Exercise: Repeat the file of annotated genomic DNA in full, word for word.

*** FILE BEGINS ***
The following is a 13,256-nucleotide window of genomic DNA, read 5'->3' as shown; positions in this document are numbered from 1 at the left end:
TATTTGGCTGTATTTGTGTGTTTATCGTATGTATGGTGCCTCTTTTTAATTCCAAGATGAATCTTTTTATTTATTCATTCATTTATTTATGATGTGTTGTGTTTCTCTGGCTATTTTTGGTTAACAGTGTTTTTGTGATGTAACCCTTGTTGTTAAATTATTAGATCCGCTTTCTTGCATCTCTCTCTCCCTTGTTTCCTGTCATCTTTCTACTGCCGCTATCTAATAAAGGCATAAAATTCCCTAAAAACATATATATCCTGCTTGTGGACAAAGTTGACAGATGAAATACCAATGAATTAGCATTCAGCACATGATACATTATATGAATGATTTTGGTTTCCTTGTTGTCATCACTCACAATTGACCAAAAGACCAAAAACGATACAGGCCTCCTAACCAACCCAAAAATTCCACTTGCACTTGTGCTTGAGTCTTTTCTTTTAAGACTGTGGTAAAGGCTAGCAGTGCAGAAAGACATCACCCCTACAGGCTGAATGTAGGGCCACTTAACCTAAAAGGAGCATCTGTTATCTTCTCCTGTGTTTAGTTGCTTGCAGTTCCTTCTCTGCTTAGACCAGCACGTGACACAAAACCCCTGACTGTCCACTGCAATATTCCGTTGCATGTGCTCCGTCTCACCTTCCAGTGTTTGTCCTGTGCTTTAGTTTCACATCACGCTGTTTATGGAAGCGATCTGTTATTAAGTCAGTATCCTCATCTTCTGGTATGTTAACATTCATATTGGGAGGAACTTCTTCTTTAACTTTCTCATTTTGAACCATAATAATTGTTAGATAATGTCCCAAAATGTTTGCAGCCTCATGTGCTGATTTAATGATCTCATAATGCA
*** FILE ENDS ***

The following is a 13,256-nucleotide window of genomic DNA, read 5'->3' as shown; positions in this document are numbered from 1 at the left end:
TATTTGGCTGTATTTGTGTGTTTATCGTATGTATGGTGCCTCTTTTTAATTCCAAGATGAATCTTTTTATTTATTCATTCATTTATTTATGATGTGTTGTGTTTCTCTGGCTATTTTTGGTTAACAGTGTTTTTGTGATGTAACCCTTGTTGTTAAATTATTAGATCCGCTTTCTTGCATCTCTCTCTCCCTTGTTTCCTGTCATCTTTCTACTGCCGCTATCTAATAAAGGCATAAAATTCCCTAAAAACATATATATCCTGCTTGTGGACAAAGTTGACAGATGAAATACCAATGAATTAGCATTCAGCACATGATACATTATATGAATGATTTTGGTTTCCTTGTTGTCATCACTCACAATTGACCAAAAGACCAAAAACGATACAGGCCTCCTAACCAACCCAAAAATTCCACTTGCACTTGTGCTTGAGTCTTTTCTTTTAAGACTGTGGTAAAGGCTAGCAGTGCAGAAAGACATCACCCCTACAGGCTGAATGTAGGGCCACTTAACCTAAAAGGAGCATCTGTTATCTTCTCCTGTGTTTAGTTGCTTGCAGTTCCTTCTCTGCTTAGACCAGCACGTGACACAAAACCCCTGACTGTCCACTGCAATATTCCGTTGCATGTGCTCCGTCTCACCTTCCAGTGTTTGTCCTGTGCTTTAGTTTCACATCACGCTGTTTATGGAAGCGATCTGTTATTAAGTCAGTATCCTCATCTTCTGGTATGTTAACATTCATATTGGGAGGAACTTCTTCTTTAACTTTCTCATTTTGAACCATAATAATTGTTAGATAATGTCCCAAAATGTTTGCAGCCTCATGTGCTGATTTAATGATCTCATAATGCA